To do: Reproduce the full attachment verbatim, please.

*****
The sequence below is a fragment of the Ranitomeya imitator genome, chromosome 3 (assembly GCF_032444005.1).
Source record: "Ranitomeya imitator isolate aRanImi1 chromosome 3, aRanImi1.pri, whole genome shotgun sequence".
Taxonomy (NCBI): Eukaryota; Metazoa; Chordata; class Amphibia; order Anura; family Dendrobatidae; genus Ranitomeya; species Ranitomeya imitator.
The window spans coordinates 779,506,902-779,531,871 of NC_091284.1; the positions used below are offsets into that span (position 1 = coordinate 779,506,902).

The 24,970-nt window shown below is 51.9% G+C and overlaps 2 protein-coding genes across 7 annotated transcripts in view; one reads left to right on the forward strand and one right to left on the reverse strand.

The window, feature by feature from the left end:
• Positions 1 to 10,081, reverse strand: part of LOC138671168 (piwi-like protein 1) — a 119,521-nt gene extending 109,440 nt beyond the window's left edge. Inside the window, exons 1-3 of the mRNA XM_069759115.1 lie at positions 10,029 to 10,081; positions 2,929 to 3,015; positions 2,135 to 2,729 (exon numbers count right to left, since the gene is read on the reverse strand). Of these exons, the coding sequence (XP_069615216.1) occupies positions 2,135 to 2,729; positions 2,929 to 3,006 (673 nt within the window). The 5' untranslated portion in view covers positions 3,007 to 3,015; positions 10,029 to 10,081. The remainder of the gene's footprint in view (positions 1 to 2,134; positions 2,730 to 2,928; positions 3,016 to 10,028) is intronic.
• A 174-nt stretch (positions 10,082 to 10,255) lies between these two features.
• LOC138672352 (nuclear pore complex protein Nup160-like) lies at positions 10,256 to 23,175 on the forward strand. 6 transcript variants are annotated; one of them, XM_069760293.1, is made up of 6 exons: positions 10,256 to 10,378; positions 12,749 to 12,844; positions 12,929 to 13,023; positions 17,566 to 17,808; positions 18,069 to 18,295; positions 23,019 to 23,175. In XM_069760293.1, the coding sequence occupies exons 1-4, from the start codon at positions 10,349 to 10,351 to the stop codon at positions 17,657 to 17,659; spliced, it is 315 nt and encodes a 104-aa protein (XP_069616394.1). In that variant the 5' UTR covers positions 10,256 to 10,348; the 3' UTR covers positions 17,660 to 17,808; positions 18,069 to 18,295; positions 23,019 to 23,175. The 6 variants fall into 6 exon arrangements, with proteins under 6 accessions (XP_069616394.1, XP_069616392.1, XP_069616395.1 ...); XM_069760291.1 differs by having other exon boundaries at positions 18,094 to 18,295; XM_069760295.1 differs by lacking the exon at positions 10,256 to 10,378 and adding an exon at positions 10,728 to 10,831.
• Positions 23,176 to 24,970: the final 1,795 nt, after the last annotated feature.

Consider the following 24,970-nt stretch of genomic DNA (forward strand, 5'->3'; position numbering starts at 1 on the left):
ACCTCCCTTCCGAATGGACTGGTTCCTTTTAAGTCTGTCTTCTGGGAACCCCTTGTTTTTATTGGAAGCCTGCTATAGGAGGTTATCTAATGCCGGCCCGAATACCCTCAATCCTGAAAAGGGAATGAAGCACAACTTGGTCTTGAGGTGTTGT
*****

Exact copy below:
The sequence below is a fragment of the Ranitomeya imitator genome, chromosome 3 (assembly GCF_032444005.1).
Source record: "Ranitomeya imitator isolate aRanImi1 chromosome 3, aRanImi1.pri, whole genome shotgun sequence".
Taxonomy (NCBI): Eukaryota; Metazoa; Chordata; class Amphibia; order Anura; family Dendrobatidae; genus Ranitomeya; species Ranitomeya imitator.
The window spans coordinates 779,506,902-779,531,871 of NC_091284.1; the positions used below are offsets into that span (position 1 = coordinate 779,506,902).

The 24,970-nt window shown below is 51.9% G+C and overlaps 2 protein-coding genes across 7 annotated transcripts in view; one reads left to right on the forward strand and one right to left on the reverse strand.

The window, feature by feature from the left end:
• Positions 1 to 10,081, reverse strand: part of LOC138671168 (piwi-like protein 1) — a 119,521-nt gene extending 109,440 nt beyond the window's left edge. Inside the window, exons 1-3 of the mRNA XM_069759115.1 lie at positions 10,029 to 10,081; positions 2,929 to 3,015; positions 2,135 to 2,729 (exon numbers count right to left, since the gene is read on the reverse strand). Of these exons, the coding sequence (XP_069615216.1) occupies positions 2,135 to 2,729; positions 2,929 to 3,006 (673 nt within the window). The 5' untranslated portion in view covers positions 3,007 to 3,015; positions 10,029 to 10,081. The remainder of the gene's footprint in view (positions 1 to 2,134; positions 2,730 to 2,928; positions 3,016 to 10,028) is intronic.
• A 174-nt stretch (positions 10,082 to 10,255) lies between these two features.
• LOC138672352 (nuclear pore complex protein Nup160-like) lies at positions 10,256 to 23,175 on the forward strand. 6 transcript variants are annotated; one of them, XM_069760293.1, is made up of 6 exons: positions 10,256 to 10,378; positions 12,749 to 12,844; positions 12,929 to 13,023; positions 17,566 to 17,808; positions 18,069 to 18,295; positions 23,019 to 23,175. In XM_069760293.1, the coding sequence occupies exons 1-4, from the start codon at positions 10,349 to 10,351 to the stop codon at positions 17,657 to 17,659; spliced, it is 315 nt and encodes a 104-aa protein (XP_069616394.1). In that variant the 5' UTR covers positions 10,256 to 10,348; the 3' UTR covers positions 17,660 to 17,808; positions 18,069 to 18,295; positions 23,019 to 23,175. The 6 variants fall into 6 exon arrangements, with proteins under 6 accessions (XP_069616394.1, XP_069616392.1, XP_069616395.1 ...); XM_069760291.1 differs by having other exon boundaries at positions 18,094 to 18,295; XM_069760295.1 differs by lacking the exon at positions 10,256 to 10,378 and adding an exon at positions 10,728 to 10,831.
• Positions 23,176 to 24,970: the final 1,795 nt, after the last annotated feature.

Consider the following 24,970-nt stretch of genomic DNA (forward strand, 5'->3'; position numbering starts at 1 on the left):
ACCTCCCTTCCGAATGGACTGGTTCCTTTTAAGTCTGTCTTCTGGGAACCCCTTGTTTTTATTGGAAGCCTGCTATAGGAGGTTATCTAATGCCGGCCCGAATACCCTCAATCCTGAAAAGGGAATGAAGCACAACTTGGTCTTGAGGTGTTGT